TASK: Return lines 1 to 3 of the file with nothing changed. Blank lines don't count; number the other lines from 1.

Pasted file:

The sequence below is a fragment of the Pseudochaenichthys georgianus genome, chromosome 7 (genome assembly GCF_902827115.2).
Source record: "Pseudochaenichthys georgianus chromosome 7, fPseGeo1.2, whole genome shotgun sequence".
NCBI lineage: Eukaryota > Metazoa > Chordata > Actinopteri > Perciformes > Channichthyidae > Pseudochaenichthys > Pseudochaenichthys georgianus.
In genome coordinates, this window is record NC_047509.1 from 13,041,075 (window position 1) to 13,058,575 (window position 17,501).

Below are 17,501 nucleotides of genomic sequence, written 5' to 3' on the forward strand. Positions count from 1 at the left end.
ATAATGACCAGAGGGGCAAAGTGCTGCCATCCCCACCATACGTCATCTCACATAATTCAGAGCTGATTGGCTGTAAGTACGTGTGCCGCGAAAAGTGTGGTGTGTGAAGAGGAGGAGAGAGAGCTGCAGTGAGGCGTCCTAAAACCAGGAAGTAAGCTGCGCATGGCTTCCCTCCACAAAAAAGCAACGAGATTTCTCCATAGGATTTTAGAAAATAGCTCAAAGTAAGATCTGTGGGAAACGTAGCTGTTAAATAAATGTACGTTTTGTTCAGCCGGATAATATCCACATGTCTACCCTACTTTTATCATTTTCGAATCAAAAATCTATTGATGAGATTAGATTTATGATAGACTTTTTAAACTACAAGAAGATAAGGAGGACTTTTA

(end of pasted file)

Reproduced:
The sequence below is a fragment of the Pseudochaenichthys georgianus genome, chromosome 7 (genome assembly GCF_902827115.2).
Source record: "Pseudochaenichthys georgianus chromosome 7, fPseGeo1.2, whole genome shotgun sequence".
NCBI lineage: Eukaryota > Metazoa > Chordata > Actinopteri > Perciformes > Channichthyidae > Pseudochaenichthys > Pseudochaenichthys georgianus.